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4 definitions found
 for Apostle
From The Collaborative International Dictionary of English v.0.48 :

  Apostle \A*pos"tle\, n. [OE. apostle, apostel, postle, AS.
     apostol, L. apostolus, fr. Gr. ? messenger, one sent forth or
     away, fr. ? to send off or away; ? from + ? to send; akin to
     G. stellen to set, E. stall: cf. F. ap[^o]tre, Of. apostre,
     apostle, apostele, apostole.]
     1. Literally: One sent forth; a messenger. Specifically: One
        of the twelve disciples of Christ, specially chosen as his
        companions and witnesses, and sent forth to preach the
        [1913 Webster]
              He called unto him his disciples, and of them he
              chose twelve, whom also he named apostles. --Luke
                                                    vi. 13.
        [1913 Webster]
     Note: The title of apostle is also applied to others, who,
           though not of the number of the Twelve, yet were equal
           with them in office and dignity; as, "Paul, called to
           be an apostle of Jesus Christ." --1 Cor. i. 1. In
           --Heb. iii. 1, the name is given to Christ himself, as
           having been sent from heaven to publish the gospel. In
           the primitive church, other ministers were called
           apostles --(Rom. xvi. 7).
           [1913 Webster]
     2. The missionary who first plants the Christian faith in any
        part of the world; also, one who initiates any great moral
        reform, or first advocates any important belief; one who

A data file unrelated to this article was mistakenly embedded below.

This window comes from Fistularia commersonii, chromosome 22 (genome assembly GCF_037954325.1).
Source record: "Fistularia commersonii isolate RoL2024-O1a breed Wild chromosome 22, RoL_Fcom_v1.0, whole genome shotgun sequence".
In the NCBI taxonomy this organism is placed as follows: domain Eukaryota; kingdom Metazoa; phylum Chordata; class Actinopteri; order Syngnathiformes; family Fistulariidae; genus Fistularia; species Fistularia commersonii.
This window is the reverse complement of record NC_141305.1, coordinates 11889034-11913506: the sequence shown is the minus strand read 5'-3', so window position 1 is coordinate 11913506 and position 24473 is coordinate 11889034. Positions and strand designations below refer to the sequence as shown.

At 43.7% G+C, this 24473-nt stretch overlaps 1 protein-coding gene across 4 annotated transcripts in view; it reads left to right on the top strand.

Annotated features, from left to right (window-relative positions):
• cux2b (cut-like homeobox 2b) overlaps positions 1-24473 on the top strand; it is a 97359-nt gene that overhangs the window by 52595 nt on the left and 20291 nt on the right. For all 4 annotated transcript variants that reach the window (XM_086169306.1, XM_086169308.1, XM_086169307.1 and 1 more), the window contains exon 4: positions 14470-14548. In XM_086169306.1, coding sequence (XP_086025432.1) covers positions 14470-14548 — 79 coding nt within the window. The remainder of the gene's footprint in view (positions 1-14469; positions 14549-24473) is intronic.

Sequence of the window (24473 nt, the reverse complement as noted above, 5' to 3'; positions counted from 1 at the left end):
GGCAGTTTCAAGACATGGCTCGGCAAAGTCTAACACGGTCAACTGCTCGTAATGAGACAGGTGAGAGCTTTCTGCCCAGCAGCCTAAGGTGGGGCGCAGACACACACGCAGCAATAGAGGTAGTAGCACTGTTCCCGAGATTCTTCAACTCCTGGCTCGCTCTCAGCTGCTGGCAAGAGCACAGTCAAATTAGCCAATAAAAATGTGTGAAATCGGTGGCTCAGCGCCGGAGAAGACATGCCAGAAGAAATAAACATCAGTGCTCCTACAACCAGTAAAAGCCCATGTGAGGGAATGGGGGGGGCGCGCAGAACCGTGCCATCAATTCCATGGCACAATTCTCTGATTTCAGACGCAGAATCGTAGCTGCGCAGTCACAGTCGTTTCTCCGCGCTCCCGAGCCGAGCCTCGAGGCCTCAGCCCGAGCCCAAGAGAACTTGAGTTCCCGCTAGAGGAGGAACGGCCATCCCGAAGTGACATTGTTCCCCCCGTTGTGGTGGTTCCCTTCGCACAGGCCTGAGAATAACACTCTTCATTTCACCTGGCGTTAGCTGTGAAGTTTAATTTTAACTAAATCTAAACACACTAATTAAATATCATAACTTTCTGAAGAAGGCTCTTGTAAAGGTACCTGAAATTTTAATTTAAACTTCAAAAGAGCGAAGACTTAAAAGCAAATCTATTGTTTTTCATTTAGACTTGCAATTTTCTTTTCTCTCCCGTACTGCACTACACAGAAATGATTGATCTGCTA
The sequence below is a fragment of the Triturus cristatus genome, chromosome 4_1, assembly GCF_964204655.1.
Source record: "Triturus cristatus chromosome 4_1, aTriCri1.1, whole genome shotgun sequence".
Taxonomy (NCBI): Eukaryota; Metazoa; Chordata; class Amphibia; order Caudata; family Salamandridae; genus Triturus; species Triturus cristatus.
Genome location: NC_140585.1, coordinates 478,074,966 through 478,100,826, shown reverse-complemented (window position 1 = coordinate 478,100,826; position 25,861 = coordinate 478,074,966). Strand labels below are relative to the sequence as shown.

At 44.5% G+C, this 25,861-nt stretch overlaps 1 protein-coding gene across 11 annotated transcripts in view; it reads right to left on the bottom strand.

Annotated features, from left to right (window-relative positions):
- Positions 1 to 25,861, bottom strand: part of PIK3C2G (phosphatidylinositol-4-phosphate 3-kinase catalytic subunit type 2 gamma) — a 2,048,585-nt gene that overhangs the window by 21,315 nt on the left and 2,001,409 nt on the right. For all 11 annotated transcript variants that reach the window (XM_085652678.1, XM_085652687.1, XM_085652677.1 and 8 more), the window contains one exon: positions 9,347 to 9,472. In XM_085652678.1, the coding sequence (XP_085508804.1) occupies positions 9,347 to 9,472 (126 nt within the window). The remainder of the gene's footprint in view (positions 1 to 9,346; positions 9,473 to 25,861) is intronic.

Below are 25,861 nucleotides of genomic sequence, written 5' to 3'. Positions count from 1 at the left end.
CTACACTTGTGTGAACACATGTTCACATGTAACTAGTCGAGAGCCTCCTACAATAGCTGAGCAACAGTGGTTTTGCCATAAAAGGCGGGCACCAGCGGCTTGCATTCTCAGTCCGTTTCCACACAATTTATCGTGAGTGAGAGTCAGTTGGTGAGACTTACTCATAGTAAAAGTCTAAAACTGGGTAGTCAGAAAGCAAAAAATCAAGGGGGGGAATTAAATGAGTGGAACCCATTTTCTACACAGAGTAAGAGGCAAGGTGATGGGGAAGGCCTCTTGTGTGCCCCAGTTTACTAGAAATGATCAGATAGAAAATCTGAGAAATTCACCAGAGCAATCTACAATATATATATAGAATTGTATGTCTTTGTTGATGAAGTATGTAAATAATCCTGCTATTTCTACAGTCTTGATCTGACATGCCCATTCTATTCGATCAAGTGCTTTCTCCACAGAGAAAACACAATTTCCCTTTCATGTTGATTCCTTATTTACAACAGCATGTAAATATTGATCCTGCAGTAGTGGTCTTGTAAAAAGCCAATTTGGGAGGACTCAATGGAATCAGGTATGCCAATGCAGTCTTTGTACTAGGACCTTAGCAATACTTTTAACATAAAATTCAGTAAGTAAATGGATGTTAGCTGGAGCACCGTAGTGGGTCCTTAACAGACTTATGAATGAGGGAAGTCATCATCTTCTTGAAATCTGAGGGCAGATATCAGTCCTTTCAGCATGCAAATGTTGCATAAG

has extraordinary success as a missionary or reformer; as,
        Dionysius of Corinth is called the apostle of France, John
        Eliot the apostle to the Indians, Theobald Mathew the
        apostle of temperance.
        [1913 Webster]
     3. (Civ. & Admiralty Law) A brief letter dimissory sent by a
        court appealed from to the superior court, stating the
        case, etc.; a paper sent up on appeals in the admiralty
        courts. --Wharton. Burrill.
        [1913 Webster]
     Apostles' creed, a creed of unknown origin, which was
        formerly ascribed to the apostles. It certainly dates back
        to the beginning of the sixth century, and some assert
        that it can be found in the writings of Ambrose in the
        fourth century.
     Apostle spoon (Antiq.), a spoon of silver, with the handle
        terminating in the figure of an apostle. One or more were
        offered by sponsors at baptism as a present to the
        godchild. --B. Jonson.
        [1913 Webster]

From WordNet (r) 3.0 (2006) :

      n 1: an ardent early supporter of a cause or reform; "an apostle
           of revolution"
      2: any important early teacher of Christianity or a Christian
         missionary to a people [syn: Apostle, Apostelic Father]
      3: (New Testament) one of the original 12 disciples chosen by
         Christ to preach his gospel

From Moby Thesaurus II by Grady Ward, 1.0 :

  49 Moby Thesaurus words for "apostle":
     Aaronic priesthood, Ambrose of Milan, Athanasius, Barnabas, Basil,
     Clement of Alexandria, Clement of Rome, Cyprian of Carthage,
     Cyril of Jerusalem, Gregory of Nyssa, Hermas, Ignatius, Irenaeus,
     Jerome, John, John Chrysostom, Justin Martyr, Lactantius Firmianus,